Healer, Food Historian

“When I think about what liberation tastes like, canh khoai mở (yampi root soup) comes to mind. A simple soup with earthly flavor and mucilaginous texture. The longer you simmer it, the sweeter and better it tastes.”


Richie has brown skin, gold earrings on, long black hair.

Richie Shazam

Model, Photographer, Media Advocate

“The goal of all of my work is to center the needs and the vision of my queer family. My work, whether it is my photography, modeling or show Shine True, is not only about representing queer and trans people. It is about building a space for us to flourish, heal and grow.”


Meredith drawn twice side by side, with red and blue over her face.

Meredith Talusan

Author, Editor, Journalist

“It’s been difficult for me to envision the future for us in the wake of so many challenges to our communities, but what gives me solace is the knowledge that so many of us are descendants of peoples who believed not only in our humanity, but in our sacredness. Whenever I face challenges to my existence, I recall the spirit of my ancestors whose wisdom grew out of their existence beyond prescribed gender.”


Kiyomi has square glasses, purple lipstick, and purple hair. She has very light skin.

Kiyomi Fujikawa

Community Organizer, Movement Builder

“I’ve found joy in building up the new worlds we want to see, creating new models out of our care, love, and commitment to each other. The experiments, the failures, the learnings are all a part of the process. I find the joy in the trust and grace that we’ll keep practicing tomorrow and the next day until we are all free.”


Kai has a slight wave in her hair, has very light skin, and has a purple streak running down her hair.

Kai Cheng Thom

Writer, Performer, Social Worker

“I’ve been going through a profound shift in how I relate to the world personally and professionally. This past year, I’ve stepped away from work as a conventional mental health professional and into the realm of coaching, conflict mediation, and group facilitation. I’ve had to let go of a sense of knowing who I am professionally and plunge into an unknown space in order to rediscover what I’m called to do with my life. And this professional transformation is rooted in a deep personal process as I struggle to bring the notion of ‘choosing love’ off the page, out of the theoretical, and into the world as an actual practice. It’s scary and I love it. I’m terrified and in some ways, I have no choice. I embrace this unfolding.”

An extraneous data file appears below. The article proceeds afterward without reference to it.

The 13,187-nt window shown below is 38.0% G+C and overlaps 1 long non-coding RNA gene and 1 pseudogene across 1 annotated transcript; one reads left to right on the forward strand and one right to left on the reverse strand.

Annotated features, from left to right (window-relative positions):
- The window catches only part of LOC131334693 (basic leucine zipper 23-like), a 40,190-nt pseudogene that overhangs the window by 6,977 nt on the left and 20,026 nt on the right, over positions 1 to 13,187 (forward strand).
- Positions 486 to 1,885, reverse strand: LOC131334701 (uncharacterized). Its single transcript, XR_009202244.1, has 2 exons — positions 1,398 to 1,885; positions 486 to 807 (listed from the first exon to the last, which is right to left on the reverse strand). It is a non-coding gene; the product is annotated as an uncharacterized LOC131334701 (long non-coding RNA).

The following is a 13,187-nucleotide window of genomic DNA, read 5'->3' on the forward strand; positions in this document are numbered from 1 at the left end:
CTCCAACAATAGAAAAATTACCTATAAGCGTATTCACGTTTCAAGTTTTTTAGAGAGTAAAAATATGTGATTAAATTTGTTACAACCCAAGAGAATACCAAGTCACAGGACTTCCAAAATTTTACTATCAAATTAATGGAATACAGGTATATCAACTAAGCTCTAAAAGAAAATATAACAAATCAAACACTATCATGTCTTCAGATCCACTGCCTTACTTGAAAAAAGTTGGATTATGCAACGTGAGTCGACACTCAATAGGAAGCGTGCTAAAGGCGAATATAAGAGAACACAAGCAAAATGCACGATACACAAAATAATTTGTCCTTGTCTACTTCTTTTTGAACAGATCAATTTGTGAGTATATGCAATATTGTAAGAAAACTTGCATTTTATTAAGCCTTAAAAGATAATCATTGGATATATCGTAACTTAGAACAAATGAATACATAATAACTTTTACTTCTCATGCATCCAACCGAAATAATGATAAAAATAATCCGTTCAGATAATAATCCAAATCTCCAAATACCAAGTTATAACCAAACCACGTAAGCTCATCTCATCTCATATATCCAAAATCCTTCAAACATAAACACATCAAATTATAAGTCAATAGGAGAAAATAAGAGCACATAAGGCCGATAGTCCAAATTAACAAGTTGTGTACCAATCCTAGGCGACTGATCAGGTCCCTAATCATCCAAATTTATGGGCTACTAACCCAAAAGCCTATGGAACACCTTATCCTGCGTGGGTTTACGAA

Purple tone painting of a person with short hair. The person wears a black chest harness.

Alex Iling

Sexuality Educator

“We can bring pleasure to our social justice movements by reimagining our own relationship to pleasure itself. Learning to create space for pleasure feels similar to creating space for hope, rest, and resilience. It reminds us of what is possible to experience and why we keep moving forward.”

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Jean Pham

Jean (they/them) is a non-binary & trans cultural worker, artist and writer living in the East Bay. They concern themselves with building movements that promote the self-determination of oppressed people everywhere.

Jean has written 1 article for us.


  1. The works are all so beautiful here (the portrait of Kai Cheng Thom is my particular favourite), and this was a really interesting jumping off point to learning more about some of their work, and just letting them be seen!

  2. Oh, these images are stunning. And I feel so grateful for the words everyone shared. Truly, thank you <3

  3. I love these portraits so much! I also really love seeing, learning about and reading the perspectives of so many incredible Asian trans activists. Thank you so much for this incredibly beautiful and touching work!

  4. this is so cool! I love the use of different styles for each portrait, and the different perspectives of each person reflected that well. thank you for making this and to everyone who participated!